Melania Trump: The reluctant first lady
Melania Trump was born as Melanija Knavs in April 1970 in Slovenia
The first lady has been under fire mostly for non-political reasons
She is America's first foreign-born first lady
Melania Trump has been at the receiving end of criticism about everything from her words to her clothes. At times, she has seemed less than enthralled with life in the White House.
But come next week, the 50-year-old native Slovenian -- the first foreign-born first lady in two centuries -- might be extending her stay in the East Wing for another four years.
Melania, third wife of her President husband, is a former model with a dazzling gaze who has been a discreet source of support for the US leader, mostly out of the camera frame.
In a book released last year, CNN reporter Kate Bennett said the first lady is "way more powerful and influential with her husband" than the public knows.
In 2018, she openly called for a senior advisor to the president to be fired. That official was indeed shown the door.
But she largely remains an enigma, at least in political terms. And when she has purposefully placed herself in the spotlight, criticism has followed.
Her "Be Best" anti-bullying campaign -- her signature undertaking as first lady -- has been less than well-received, with many pointing to her husband's less-than-civil tweets.
And her fashion choices have sparked voluminous commentary and speculation.
"First ladies face the tremendous challenge of doing a job with no job description and facing near-constant public criticism," Kate Andersen Brower, author of "First Women: The Grace & Power of America's Modern First Ladies," told AFP.
"They can never please everyone at the same time and some first ladies, like Melania, struggle more than others."
Born Melanija Knavs in April 1970 in Slovenia -- then part of Yugoslavia -- to a fashion industry mother and a car salesman father, she studied design and architecture before leaving for Milan and Paris to launch her modeling career.
That brought her to the United States in 1996, where two years later, she met Trump.,The first lady has said that becoming a US citizen, in 2006, was "the greatest privilege on Planet Earth."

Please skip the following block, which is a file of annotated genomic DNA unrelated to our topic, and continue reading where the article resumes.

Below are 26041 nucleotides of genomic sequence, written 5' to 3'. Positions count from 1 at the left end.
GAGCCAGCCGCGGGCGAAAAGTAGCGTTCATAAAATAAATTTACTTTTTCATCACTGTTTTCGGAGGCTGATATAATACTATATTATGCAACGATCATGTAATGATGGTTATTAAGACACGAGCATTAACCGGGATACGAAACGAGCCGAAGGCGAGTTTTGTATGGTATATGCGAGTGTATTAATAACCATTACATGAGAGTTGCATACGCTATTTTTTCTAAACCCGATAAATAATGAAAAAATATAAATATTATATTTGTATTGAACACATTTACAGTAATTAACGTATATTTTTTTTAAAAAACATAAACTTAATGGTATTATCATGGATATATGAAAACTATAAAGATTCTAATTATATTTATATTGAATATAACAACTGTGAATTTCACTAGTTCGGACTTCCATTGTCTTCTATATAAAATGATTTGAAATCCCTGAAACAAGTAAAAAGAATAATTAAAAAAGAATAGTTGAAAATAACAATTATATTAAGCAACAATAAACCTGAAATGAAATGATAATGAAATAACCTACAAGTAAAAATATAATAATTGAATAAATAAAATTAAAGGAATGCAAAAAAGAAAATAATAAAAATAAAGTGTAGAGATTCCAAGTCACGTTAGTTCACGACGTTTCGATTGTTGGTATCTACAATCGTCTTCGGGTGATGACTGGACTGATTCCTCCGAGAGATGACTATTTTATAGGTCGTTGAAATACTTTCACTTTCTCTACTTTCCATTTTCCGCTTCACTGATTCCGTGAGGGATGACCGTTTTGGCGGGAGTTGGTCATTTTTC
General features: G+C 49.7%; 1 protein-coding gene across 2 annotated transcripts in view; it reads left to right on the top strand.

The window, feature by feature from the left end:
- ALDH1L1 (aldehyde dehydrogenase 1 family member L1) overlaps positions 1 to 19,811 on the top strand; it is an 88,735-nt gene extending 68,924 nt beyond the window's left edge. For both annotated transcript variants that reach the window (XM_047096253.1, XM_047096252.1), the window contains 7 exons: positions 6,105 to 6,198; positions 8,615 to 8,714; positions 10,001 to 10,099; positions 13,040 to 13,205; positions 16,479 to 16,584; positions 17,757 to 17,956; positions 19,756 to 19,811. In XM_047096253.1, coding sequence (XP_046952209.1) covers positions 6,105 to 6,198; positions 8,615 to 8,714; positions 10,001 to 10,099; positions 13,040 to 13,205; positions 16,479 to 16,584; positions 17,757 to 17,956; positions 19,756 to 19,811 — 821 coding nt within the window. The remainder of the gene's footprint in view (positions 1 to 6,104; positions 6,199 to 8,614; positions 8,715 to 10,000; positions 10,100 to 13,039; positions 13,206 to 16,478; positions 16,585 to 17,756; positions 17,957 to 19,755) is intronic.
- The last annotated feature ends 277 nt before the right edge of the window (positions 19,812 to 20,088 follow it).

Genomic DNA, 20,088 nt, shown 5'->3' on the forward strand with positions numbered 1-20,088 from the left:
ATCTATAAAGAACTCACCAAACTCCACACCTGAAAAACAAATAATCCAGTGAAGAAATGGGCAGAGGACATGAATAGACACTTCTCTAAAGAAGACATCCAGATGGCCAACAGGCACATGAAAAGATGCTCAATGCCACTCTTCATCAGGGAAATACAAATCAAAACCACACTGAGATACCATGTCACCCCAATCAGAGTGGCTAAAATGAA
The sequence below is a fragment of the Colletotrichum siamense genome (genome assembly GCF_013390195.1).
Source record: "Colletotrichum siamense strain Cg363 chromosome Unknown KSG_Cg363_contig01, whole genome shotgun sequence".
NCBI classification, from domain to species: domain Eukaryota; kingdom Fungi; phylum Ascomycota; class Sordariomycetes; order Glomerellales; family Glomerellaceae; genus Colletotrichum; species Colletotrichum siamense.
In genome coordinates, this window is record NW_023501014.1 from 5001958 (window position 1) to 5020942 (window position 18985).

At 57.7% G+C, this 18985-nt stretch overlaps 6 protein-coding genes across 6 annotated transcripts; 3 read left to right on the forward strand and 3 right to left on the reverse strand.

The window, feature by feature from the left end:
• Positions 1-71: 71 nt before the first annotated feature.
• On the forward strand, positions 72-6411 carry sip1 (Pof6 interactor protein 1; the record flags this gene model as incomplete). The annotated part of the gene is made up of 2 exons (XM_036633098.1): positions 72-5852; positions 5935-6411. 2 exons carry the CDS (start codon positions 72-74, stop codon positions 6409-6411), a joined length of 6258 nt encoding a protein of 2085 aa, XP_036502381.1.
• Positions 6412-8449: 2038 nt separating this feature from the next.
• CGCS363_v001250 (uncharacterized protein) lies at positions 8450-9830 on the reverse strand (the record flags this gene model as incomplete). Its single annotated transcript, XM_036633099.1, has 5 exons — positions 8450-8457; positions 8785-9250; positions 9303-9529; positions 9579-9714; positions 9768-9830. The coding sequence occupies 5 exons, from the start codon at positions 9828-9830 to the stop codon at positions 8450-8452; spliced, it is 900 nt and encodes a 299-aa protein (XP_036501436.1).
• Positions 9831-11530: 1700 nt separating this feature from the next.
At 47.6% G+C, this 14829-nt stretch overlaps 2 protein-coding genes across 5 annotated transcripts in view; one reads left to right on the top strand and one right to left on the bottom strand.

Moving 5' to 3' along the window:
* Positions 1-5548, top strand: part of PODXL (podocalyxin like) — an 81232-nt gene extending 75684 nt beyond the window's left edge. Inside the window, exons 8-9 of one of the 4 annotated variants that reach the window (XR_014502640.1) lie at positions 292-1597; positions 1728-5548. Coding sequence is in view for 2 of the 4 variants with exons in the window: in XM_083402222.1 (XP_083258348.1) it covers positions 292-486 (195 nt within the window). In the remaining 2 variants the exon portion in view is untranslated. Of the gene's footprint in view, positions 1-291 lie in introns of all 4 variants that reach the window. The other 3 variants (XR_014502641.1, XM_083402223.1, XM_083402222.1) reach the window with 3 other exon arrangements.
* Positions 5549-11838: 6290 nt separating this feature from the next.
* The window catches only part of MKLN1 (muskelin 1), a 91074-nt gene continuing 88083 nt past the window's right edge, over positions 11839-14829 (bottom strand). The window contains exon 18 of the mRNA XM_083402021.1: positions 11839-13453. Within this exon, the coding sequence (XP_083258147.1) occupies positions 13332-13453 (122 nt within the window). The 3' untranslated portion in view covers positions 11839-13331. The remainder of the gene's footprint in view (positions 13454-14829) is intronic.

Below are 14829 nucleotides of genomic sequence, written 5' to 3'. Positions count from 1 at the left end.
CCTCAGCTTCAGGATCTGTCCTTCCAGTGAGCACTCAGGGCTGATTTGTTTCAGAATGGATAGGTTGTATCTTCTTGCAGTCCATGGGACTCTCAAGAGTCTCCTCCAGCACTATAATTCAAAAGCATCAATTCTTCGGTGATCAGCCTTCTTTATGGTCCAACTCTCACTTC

Indeed, her American experience is one of privilege -- a jet-setting life lived between a lavish New York apartment in Trump Tower and residences in Florida.
Initially, Melania did not seem to be on board with her husband's presidential aspirations.
"She said, 'We have such a great life. Why do you want to do this?'" the real estate mogul told The Washington Post.
Melania ultimately became America's first foreign-born first lady since Louisa Adams, the England-born wife of John Quincy Adams, who was president from 1825-1829.
Donald Trump entered the White House in January 2017, but Melania and their son Barron only joined him in June, after the then 11-year-old completed his school year.
"Looking forward to the memories we'll make in our new home! #Movingday" she wrote on Twitter at the time.
But in Washington, she quickly felt the tough glare of the political spotlight.
She earned scorn for wearing stilettos in August 2017 to visit storm-ravaged Texas, though she changed into sneakers before leaving the plane.
Then there was her June 2018 trip to the US-Mexico border to visit child migrants -- in a jacket emblazoned with the words "I really don't care, do you?"
Was she criticizing her husband? The media? Her stepdaughter Ivanka? Or just wearing a jacket she liked? None of that mattered, and the negative headlines lingered.
Wearing a white colonial-style pith helmet while on safari in Kenya a few months later didn't exactly help.
For Ohio University history professor Katherine Jellison, Trump could boost her image if she would "make more public appearances and grant more interviews -- but of course choose her words and wardrobe carefully."
Trump's major strength as first lady has been her ability to project calm and compassion -- something her husband struggles to do -- on hot-button issues like Covid-19 and simmering racial tensions.
Though she has been largely absent from the campaign trail this year, in part due to her battle with the coronavirus, her speech at the Republican nominating convention in August earned praise.
"Any time he needs her for a big show of support, she shows up," Jellison said.
Brower noted that Melania is "extraordinarily popular" with her husband's political base.
"Donald is a fighter. He loves this country and he fights for you every single day," she said Tuesday at a campaign rally in battleground state Pennsylvania, her first solo event of 2020.
In a potential four more years in the White House, what would Melania do? Brower predicted she would adopt an even lower profile.
"She is a very private person," Brower, whose latest book is "Team of Five: The Presidents Club in the Age of Trump," told AFP.
"And though I think we'll continue to see her work on helping people with opioid addiction and the more traditional first lady tasks, we will see less of her on the public stage."